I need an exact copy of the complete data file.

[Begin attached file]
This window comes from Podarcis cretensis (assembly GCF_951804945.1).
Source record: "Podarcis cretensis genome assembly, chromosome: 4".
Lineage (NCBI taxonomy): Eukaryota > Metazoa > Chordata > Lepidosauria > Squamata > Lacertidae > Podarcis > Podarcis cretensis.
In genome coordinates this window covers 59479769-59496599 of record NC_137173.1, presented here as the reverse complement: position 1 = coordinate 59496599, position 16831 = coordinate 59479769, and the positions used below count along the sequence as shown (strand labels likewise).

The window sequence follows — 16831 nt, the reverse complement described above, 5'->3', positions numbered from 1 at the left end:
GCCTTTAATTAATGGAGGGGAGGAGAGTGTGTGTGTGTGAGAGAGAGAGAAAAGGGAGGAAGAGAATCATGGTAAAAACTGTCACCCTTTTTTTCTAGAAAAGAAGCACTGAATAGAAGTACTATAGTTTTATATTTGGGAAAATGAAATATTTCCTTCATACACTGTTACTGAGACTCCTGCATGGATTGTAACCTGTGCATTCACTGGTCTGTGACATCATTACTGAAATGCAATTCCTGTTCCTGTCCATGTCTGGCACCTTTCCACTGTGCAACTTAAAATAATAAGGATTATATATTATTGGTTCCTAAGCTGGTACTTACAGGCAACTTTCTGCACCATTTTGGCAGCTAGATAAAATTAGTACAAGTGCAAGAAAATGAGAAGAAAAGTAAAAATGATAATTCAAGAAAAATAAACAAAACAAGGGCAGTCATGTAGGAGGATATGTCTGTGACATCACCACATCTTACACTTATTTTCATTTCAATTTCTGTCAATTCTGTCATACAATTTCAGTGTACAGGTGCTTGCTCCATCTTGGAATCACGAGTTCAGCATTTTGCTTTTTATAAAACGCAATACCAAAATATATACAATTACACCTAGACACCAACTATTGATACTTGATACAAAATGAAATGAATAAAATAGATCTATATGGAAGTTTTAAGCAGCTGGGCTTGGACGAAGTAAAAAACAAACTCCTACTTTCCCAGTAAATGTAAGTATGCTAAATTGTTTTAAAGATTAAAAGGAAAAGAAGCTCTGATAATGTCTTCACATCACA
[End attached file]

This window comes from Podarcis cretensis (assembly GCF_951804945.1).
Source record: "Podarcis cretensis genome assembly, chromosome: 4".
Lineage (NCBI taxonomy): Eukaryota > Metazoa > Chordata > Lepidosauria > Squamata > Lacertidae > Podarcis > Podarcis cretensis.
In genome coordinates this window covers 59479769-59496599 of record NC_137173.1, presented here as the reverse complement: position 1 = coordinate 59496599, position 16831 = coordinate 59479769, and the positions used below count along the sequence as shown (strand labels likewise).

The window sequence follows — 16831 nt, the reverse complement described above, 5'->3', positions numbered from 1 at the left end:
GCCTTTAATTAATGGAGGGGAGGAGAGTGTGTGTGTGTGAGAGAGAGAGAAAAGGGAGGAAGAGAATCATGGTAAAAACTGTCACCCTTTTTTTCTAGAAAAGAAGCACTGAATAGAAGTACTATAGTTTTATATTTGGGAAAATGAAATATTTCCTTCATACACTGTTACTGAGACTCCTGCATGGATTGTAACCTGTGCATTCACTGGTCTGTGACATCATTACTGAAATGCAATTCCTGTTCCTGTCCATGTCTGGCACCTTTCCACTGTGCAACTTAAAATAATAAGGATTATATATTATTGGTTCCTAAGCTGGTACTTACAGGCAACTTTCTGCACCATTTTGGCAGCTAGATAAAATTAGTACAAGTGCAAGAAAATGAGAAGAAAAGTAAAAATGATAATTCAAGAAAAATAAACAAAACAAGGGCAGTCATGTAGGAGGATATGTCTGTGACATCACCACATCTTACACTTATTTTCATTTCAATTTCTGTCAATTCTGTCATACAATTTCAGTGTACAGGTGCTTGCTCCATCTTGGAATCACGAGTTCAGCATTTTGCTTTTTATAAAACGCAATACCAAAATATATACAATTACACCTAGACACCAACTATTGATACTTGATACAAAATGAAATGAATAAAATAGATCTATATGGAAGTTTTAAGCAGCTGGGCTTGGACGAAGTAAAAAACAAACTCCTACTTTCCCAGTAAATGTAAGTATGCTAAATTGTTTTAAAGATTAAAAGGAAAAGAAGCTCTGATAATGTCTTCACATCACA